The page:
On Wednesday, pharmacies in Uruguay finally began selling cannabis directly to consumers after a long legalization effort that began over 3 years ago. Registered users will be able to purchase 5 gram (0.18 ounce) sealed packets for $6.50 each. In 2013, Uruguay became the first country in the world to pass a law legalizing the recreational use, sale, and cultivation of marijuana.
Any citizen over the age of 18 can register to purchase cannabis by using a fingerprint recognition. Individuals can buy up to 40 grams (1.41 ounces) ranging from two brands called ‘Alfa 1’ and ‘Beta 1’ monthly for their personal use. These varieties have a very low content of tetrahydrocannabinol (THC) which is the active ingredient in the plant that makes users high.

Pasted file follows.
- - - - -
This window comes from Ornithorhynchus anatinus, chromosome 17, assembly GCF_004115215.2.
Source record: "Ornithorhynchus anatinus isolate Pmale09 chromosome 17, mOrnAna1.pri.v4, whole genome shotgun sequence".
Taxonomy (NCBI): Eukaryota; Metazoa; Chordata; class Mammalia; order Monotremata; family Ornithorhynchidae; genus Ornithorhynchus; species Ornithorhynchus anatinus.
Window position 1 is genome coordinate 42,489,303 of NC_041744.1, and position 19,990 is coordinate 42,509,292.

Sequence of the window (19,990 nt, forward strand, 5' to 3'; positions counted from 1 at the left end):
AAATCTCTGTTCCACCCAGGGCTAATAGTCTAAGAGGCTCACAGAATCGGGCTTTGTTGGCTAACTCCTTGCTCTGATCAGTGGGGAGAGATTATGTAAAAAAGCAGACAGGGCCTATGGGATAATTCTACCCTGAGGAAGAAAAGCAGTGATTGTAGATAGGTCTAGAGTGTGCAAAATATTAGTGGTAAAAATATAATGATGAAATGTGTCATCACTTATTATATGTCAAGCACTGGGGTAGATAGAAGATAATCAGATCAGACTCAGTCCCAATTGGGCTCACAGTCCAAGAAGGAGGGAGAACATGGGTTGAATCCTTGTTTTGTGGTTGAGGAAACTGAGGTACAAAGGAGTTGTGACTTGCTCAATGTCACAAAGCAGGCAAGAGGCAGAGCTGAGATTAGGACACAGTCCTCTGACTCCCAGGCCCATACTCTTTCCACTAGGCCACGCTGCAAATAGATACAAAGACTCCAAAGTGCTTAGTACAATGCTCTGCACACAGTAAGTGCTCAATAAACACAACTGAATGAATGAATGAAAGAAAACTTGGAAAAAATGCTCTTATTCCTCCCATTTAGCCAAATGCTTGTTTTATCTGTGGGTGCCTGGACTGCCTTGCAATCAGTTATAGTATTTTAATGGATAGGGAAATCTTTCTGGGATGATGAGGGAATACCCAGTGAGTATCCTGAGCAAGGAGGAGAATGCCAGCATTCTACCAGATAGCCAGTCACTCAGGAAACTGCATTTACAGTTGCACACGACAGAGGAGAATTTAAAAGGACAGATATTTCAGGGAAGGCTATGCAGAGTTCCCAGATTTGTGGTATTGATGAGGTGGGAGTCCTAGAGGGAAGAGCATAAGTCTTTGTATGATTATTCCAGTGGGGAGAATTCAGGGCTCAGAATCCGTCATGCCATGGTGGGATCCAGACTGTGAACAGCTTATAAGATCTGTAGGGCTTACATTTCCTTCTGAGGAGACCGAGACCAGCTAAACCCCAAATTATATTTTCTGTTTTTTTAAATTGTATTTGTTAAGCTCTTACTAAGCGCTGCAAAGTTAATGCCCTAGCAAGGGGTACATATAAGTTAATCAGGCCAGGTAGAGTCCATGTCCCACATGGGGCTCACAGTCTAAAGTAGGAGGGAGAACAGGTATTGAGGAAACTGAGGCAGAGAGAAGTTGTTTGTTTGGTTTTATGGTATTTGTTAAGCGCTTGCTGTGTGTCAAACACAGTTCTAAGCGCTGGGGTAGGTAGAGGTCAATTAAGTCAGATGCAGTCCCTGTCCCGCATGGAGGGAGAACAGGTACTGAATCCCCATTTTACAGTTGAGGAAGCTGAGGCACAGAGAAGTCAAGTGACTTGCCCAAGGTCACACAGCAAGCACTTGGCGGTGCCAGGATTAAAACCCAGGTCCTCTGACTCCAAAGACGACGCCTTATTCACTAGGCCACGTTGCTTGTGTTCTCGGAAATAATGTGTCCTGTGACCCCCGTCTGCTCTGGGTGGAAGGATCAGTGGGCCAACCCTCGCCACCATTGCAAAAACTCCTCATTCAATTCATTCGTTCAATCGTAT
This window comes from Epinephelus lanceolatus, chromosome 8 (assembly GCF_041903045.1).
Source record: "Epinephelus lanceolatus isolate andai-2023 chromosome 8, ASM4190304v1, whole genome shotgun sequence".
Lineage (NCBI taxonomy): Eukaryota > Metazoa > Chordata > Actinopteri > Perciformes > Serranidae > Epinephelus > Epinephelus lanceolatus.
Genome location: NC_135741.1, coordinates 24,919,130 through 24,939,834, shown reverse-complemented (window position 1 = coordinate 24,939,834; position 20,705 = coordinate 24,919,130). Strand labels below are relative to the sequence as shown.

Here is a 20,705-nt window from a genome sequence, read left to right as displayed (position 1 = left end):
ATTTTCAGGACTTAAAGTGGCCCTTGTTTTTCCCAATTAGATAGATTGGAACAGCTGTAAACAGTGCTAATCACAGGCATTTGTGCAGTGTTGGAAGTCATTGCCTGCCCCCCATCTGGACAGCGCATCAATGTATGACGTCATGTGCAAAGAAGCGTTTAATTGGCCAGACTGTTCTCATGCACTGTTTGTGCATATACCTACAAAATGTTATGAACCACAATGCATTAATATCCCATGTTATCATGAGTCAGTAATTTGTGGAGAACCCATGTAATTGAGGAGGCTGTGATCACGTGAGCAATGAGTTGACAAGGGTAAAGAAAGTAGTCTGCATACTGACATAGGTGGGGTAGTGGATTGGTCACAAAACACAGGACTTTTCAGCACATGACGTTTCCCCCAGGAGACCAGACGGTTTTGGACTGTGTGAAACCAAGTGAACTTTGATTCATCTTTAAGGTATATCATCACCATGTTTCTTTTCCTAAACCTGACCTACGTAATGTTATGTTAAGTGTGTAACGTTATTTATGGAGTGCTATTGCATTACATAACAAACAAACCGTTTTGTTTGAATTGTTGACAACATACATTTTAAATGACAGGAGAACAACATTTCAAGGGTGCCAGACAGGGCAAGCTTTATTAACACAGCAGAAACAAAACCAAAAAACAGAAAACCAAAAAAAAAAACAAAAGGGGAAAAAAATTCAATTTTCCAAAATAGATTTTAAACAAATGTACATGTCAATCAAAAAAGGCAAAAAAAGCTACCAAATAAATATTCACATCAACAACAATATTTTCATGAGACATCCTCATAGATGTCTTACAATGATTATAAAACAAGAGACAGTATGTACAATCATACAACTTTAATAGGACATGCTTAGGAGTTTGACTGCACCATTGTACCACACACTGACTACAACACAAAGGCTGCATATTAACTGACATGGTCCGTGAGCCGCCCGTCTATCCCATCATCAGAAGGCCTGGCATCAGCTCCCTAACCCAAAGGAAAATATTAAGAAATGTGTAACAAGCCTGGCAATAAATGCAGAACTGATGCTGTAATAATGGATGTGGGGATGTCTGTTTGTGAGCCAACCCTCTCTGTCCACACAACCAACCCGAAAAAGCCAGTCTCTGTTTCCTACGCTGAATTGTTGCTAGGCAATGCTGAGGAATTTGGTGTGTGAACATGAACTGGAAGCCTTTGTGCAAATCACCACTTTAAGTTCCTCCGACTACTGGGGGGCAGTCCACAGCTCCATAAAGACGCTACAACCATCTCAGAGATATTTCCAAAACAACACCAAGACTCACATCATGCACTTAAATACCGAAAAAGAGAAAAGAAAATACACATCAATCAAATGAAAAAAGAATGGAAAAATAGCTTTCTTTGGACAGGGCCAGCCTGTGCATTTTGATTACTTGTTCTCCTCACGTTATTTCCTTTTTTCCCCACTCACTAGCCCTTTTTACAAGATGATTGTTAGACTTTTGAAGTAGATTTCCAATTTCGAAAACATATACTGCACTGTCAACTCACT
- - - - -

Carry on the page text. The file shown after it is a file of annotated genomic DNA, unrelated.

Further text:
Companies Symbiosis and Iccorp grow, package, and distribute cannabis after being authorized by the state. Production is carefully monitored to prevent from being sold to foreigners or leaving the country.
During the presidency of ex guerrilla Jose Mujica, the legislation took effect in hopes to crack down on drug trafficking, allowing the government to regulate and tax a market that was being run by criminals. Mujica also promoted other progressive reforms in Uruguay but 60% of Uruguayans opposed the cannabis legislation. Since 2014, the plan was moving at a slow rate and authorization for pharmacies to sell cannabis was postponed many times. Now, other countries in Latin America have moved toward allowing cannabis for medical use.